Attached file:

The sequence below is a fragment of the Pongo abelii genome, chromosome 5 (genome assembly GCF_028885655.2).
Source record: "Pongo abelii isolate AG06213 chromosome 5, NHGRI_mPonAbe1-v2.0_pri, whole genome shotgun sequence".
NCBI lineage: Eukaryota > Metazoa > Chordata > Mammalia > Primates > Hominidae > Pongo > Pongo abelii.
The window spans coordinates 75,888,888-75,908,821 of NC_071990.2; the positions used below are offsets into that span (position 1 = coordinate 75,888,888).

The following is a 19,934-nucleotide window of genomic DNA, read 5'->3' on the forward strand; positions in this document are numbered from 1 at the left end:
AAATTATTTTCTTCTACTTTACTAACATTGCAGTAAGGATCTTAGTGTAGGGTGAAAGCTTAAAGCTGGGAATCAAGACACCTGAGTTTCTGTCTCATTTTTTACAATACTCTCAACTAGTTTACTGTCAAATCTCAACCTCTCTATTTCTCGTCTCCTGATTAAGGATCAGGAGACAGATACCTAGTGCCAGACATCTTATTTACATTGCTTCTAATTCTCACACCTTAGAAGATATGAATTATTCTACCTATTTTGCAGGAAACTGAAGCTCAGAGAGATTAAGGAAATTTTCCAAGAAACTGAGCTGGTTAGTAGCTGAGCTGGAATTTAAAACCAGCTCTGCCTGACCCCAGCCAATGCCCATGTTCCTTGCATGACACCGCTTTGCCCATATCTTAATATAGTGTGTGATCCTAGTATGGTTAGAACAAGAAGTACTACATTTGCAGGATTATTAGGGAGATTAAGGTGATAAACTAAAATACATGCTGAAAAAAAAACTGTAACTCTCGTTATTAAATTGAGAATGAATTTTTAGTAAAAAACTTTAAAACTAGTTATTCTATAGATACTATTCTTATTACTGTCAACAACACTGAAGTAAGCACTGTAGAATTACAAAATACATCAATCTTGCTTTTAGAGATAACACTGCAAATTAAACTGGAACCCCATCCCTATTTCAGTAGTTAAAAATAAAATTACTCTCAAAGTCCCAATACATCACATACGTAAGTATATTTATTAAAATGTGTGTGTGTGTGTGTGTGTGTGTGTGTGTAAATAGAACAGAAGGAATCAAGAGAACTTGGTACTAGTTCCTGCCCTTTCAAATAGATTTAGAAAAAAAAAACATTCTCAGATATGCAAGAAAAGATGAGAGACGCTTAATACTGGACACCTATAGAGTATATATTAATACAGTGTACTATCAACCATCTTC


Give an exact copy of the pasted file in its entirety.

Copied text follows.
The sequence below is a fragment of the Pongo abelii genome, chromosome 5 (genome assembly GCF_028885655.2).
Source record: "Pongo abelii isolate AG06213 chromosome 5, NHGRI_mPonAbe1-v2.0_pri, whole genome shotgun sequence".
NCBI lineage: Eukaryota > Metazoa > Chordata > Mammalia > Primates > Hominidae > Pongo > Pongo abelii.
The window spans coordinates 75,888,888-75,908,821 of NC_071990.2; the positions used below are offsets into that span (position 1 = coordinate 75,888,888).

The following is a 19,934-nucleotide window of genomic DNA, read 5'->3' on the forward strand; positions in this document are numbered from 1 at the left end:
AAATTATTTTCTTCTACTTTACTAACATTGCAGTAAGGATCTTAGTGTAGGGTGAAAGCTTAAAGCTGGGAATCAAGACACCTGAGTTTCTGTCTCATTTTTTACAATACTCTCAACTAGTTTACTGTCAAATCTCAACCTCTCTATTTCTCGTCTCCTGATTAAGGATCAGGAGACAGATACCTAGTGCCAGACATCTTATTTACATTGCTTCTAATTCTCACACCTTAGAAGATATGAATTATTCTACCTATTTTGCAGGAAACTGAAGCTCAGAGAGATTAAGGAAATTTTCCAAGAAACTGAGCTGGTTAGTAGCTGAGCTGGAATTTAAAACCAGCTCTGCCTGACCCCAGCCAATGCCCATGTTCCTTGCATGACACCGCTTTGCCCATATCTTAATATAGTGTGTGATCCTAGTATGGTTAGAACAAGAAGTACTACATTTGCAGGATTATTAGGGAGATTAAGGTGATAAACTAAAATACATGCTGAAAAAAAAACTGTAACTCTCGTTATTAAATTGAGAATGAATTTTTAGTAAAAAACTTTAAAACTAGTTATTCTATAGATACTATTCTTATTACTGTCAACAACACTGAAGTAAGCACTGTAGAATTACAAAATACATCAATCTTGCTTTTAGAGATAACACTGCAAATTAAACTGGAACCCCATCCCTATTTCAGTAGTTAAAAATAAAATTACTCTCAAAGTCCCAATACATCACATACGTAAGTATATTTATTAAAATGTGTGTGTGTGTGTGTGTGTGTGTGTGTGTAAATAGAACAGAAGGAATCAAGAGAACTTGGTACTAGTTCCTGCCCTTTCAAATAGATTTAGAAAAAAAAAACATTCTCAGATATGCAAGAAAAGATGAGAGACGCTTAATACTGGACACCTATAGAGTATATATTAATACAGTGTACTATCAACCATCTTC